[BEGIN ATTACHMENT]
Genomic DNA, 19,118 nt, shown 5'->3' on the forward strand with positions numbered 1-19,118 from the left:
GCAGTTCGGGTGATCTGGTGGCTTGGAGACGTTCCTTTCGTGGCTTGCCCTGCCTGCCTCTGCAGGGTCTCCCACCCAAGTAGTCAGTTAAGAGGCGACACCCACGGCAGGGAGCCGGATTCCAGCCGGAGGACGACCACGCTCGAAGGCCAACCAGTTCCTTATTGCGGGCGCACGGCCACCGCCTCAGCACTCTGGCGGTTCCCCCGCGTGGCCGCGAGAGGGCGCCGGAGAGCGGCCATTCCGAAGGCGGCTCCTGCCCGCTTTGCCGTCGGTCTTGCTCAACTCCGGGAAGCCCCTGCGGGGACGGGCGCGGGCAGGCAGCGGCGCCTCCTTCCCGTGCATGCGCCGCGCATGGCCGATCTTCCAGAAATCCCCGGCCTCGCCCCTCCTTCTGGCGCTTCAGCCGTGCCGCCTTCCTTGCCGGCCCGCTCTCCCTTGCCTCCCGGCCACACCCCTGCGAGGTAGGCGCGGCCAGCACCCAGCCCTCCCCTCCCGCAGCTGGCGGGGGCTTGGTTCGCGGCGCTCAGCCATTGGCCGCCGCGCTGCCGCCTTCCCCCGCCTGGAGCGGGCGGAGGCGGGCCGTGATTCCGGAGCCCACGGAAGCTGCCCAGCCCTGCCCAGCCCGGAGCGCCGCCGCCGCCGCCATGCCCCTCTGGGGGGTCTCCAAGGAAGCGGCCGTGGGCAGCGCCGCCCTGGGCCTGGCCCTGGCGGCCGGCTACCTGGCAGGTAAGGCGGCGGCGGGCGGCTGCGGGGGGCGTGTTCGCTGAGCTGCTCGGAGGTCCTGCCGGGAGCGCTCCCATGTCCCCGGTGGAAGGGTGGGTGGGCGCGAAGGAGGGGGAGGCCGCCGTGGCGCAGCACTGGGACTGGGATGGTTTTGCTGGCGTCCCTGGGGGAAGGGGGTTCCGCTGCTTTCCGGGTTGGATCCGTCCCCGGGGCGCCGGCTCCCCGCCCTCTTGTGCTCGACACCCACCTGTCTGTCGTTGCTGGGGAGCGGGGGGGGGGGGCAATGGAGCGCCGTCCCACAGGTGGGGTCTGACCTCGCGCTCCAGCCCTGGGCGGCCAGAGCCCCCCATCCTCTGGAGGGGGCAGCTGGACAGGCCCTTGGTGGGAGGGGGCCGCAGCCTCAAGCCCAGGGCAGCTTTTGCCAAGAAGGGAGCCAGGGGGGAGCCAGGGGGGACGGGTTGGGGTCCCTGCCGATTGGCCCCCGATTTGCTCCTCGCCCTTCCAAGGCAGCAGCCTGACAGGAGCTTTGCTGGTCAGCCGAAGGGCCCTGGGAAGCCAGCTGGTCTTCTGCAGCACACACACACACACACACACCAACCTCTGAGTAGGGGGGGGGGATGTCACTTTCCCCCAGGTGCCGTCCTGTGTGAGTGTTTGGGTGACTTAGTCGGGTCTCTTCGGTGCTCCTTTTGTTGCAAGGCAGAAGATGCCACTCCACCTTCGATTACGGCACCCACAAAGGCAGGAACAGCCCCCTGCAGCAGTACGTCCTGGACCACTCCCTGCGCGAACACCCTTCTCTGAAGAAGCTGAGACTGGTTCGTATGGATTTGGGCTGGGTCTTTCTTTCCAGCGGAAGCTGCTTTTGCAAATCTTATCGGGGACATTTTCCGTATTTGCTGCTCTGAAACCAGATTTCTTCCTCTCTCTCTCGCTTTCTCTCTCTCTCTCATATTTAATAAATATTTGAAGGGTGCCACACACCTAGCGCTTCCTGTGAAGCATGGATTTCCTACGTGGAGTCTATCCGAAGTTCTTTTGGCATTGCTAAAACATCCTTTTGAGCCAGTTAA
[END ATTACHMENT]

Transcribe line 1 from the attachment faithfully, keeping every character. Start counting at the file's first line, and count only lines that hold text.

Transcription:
Genomic DNA, 19,118 nt, shown 5'->3' on the forward strand with positions numbered 1-19,118 from the left: